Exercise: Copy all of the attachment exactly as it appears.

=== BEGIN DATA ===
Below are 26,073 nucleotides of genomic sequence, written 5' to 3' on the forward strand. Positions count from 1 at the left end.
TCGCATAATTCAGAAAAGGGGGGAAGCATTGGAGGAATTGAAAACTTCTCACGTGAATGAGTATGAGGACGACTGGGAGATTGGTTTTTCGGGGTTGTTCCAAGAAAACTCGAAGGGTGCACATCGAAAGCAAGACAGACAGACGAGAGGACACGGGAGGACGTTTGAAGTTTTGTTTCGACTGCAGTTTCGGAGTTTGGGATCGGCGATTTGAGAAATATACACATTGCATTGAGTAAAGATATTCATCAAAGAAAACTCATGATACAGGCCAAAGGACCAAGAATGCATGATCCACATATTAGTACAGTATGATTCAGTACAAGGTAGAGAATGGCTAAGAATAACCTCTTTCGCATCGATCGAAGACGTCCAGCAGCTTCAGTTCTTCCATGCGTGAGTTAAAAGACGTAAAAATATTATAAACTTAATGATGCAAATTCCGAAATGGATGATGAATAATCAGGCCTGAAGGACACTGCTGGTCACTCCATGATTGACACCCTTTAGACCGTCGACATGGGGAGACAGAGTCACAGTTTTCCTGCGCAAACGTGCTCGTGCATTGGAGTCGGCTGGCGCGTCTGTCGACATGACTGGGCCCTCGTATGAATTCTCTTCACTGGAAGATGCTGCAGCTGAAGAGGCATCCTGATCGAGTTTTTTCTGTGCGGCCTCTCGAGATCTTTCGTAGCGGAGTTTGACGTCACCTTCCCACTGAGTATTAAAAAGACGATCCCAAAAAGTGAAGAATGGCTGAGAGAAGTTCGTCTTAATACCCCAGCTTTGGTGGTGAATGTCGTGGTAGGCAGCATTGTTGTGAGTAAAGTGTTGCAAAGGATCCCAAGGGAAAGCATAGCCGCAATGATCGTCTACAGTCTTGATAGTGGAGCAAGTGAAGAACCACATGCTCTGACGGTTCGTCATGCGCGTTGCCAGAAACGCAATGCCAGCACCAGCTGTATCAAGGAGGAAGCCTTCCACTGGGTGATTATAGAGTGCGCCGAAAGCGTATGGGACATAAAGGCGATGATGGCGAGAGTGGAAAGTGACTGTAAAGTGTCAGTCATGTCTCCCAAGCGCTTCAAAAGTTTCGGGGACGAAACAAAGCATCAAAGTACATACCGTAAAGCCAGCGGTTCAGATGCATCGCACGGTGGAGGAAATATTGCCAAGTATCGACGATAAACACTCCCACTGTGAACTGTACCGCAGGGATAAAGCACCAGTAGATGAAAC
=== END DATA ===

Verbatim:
Below are 26,073 nucleotides of genomic sequence, written 5' to 3' on the forward strand. Positions count from 1 at the left end.
TCGCATAATTCAGAAAAGGGGGGAAGCATTGGAGGAATTGAAAACTTCTCACGTGAATGAGTATGAGGACGACTGGGAGATTGGTTTTTCGGGGTTGTTCCAAGAAAACTCGAAGGGTGCACATCGAAAGCAAGACAGACAGACGAGAGGACACGGGAGGACGTTTGAAGTTTTGTTTCGACTGCAGTTTCGGAGTTTGGGATCGGCGATTTGAGAAATATACACATTGCATTGAGTAAAGATATTCATCAAAGAAAACTCATGATACAGGCCAAAGGACCAAGAATGCATGATCCACATATTAGTACAGTATGATTCAGTACAAGGTAGAGAATGGCTAAGAATAACCTCTTTCGCATCGATCGAAGACGTCCAGCAGCTTCAGTTCTTCCATGCGTGAGTTAAAAGACGTAAAAATATTATAAACTTAATGATGCAAATTCCGAAATGGATGATGAATAATCAGGCCTGAAGGACACTGCTGGTCACTCCATGATTGACACCCTTTAGACCGTCGACATGGGGAGACAGAGTCACAGTTTTCCTGCGCAAACGTGCTCGTGCATTGGAGTCGGCTGGCGCGTCTGTCGACATGACTGGGCCCTCGTATGAATTCTCTTCACTGGAAGATGCTGCAGCTGAAGAGGCATCCTGATCGAGTTTTTTCTGTGCGGCCTCTCGAGATCTTTCGTAGCGGAGTTTGACGTCACCTTCCCACTGAGTATTAAAAAGACGATCCCAAAAAGTGAAGAATGGCTGAGAGAAGTTCGTCTTAATACCCCAGCTTTGGTGGTGAATGTCGTGGTAGGCAGCATTGTTGTGAGTAAAGTGTTGCAAAGGATCCCAAGGGAAAGCATAGCCGCAATGATCGTCTACAGTCTTGATAGTGGAGCAAGTGAAGAACCACATGCTCTGACGGTTCGTCATGCGCGTTGCCAGAAACGCAATGCCAGCACCAGCTGTATCAAGGAGGAAGCCTTCCACTGGGTGATTATAGAGTGCGCCGAAAGCGTATGGGACATAAAGGCGATGATGGCGAGAGTGGAAAGTGACTGTAAAGTGTCAGTCATGTCTCCCAAGCGCTTCAAAAGTTTCGGGGACGAAACAAAGCATCAAAGTACATACCGTAAAGCCAGCGGTTCAGATGCATCGCACGGTGGAGGAAATATTGCCAAGTATCGACGATAAACACTCCCACTGTGAACTGTACCGCAGGGATAAAGCACCAGTAGATGAAAC